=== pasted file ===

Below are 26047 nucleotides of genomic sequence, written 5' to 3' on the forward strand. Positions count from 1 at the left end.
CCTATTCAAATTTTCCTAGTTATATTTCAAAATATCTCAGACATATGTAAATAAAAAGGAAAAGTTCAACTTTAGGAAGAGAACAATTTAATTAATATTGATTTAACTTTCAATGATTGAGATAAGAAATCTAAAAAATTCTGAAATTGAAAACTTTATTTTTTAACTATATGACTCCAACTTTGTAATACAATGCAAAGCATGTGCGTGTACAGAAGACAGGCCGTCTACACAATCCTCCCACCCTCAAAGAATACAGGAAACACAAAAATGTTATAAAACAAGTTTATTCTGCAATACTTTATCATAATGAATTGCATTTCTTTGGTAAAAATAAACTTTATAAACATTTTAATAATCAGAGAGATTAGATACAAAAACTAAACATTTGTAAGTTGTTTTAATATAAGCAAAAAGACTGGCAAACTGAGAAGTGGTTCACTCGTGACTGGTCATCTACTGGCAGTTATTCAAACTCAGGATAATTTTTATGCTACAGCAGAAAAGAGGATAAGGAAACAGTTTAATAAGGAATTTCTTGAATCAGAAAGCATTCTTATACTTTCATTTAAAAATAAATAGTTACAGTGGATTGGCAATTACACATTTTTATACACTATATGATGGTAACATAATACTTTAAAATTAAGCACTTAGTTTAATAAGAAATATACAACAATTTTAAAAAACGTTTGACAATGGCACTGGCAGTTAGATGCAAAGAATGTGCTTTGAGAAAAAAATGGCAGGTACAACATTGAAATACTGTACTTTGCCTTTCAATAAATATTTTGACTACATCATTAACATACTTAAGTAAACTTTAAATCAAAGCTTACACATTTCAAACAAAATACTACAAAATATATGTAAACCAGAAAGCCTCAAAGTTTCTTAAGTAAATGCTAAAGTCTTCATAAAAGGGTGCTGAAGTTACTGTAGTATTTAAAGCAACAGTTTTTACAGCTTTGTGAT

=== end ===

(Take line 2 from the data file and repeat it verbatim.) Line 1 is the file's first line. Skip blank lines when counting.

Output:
CCTATTCAAATTTTCCTAGTTATATTTCAAAATATCTCAGACATATGTAAATAAAAAGGAAAAGTTCAACTTTAGGAAGAGAACAATTTAATTAATATTGATTTAACTTTCAATGATTGAGATAAGAAATCTAAAAAATTCTGAAATTGAAAACTTTATTTTTTAACTATATGACTCCAACTTTGTAATACAATGCAAAGCATGTGCGTGTACAGAAGACAGGCCGTCTACACAATCCTCCCACCCTCAAAGAATACAGGAAACACAAAAATGTTATAAAACAAGTTTATTCTGCAATACTTTATCATAATGAATTGCATTTCTTTGGTAAAAATAAACTTTATAAACATTTTAATAATCAGAGAGATTAGATACAAAAACTAAACATTTGTAAGTTGTTTTAATATAAGCAAAAAGACTGGCAAACTGAGAAGTGGTTCACTCGTGACTGGTCATCTACTGGCAGTTATTCAAACTCAGGATAATTTTTATGCTACAGCAGAAAAGAGGATAAGGAAACAGTTTAATAAGGAATTTCTTGAATCAGAAAGCATTCTTATACTTTCATTTAAAAATAAATAGTTACAGTGGATTGGCAATTACACATTTTTATACACTATATGATGGTAACATAATACTTTAAAATTAAGCACTTAGTTTAATAAGAAATATACAACAATTTTAAAAAACGTTTGACAATGGCACTGGCAGTTAGATGCAAAGAATGTGCTTTGAGAAAAAAATGGCAGGTACAACATTGAAATACTGTACTTTGCCTTTCAATAAATATTTTGACTACATCATTAACATACTTAAGTAAACTTTAAATCAAAGCTTACACATTTCAAACAAAATACTACAAAATATATGTAAACCAGAAAGCCTCAAAGTTTCTTAAGTAAATGCTAAAGTCTTCATAAAAGGGTGCTGAAGTTACTGTAGTATTTAAAGCAACAGTTTTTACAGCTTTGTGAT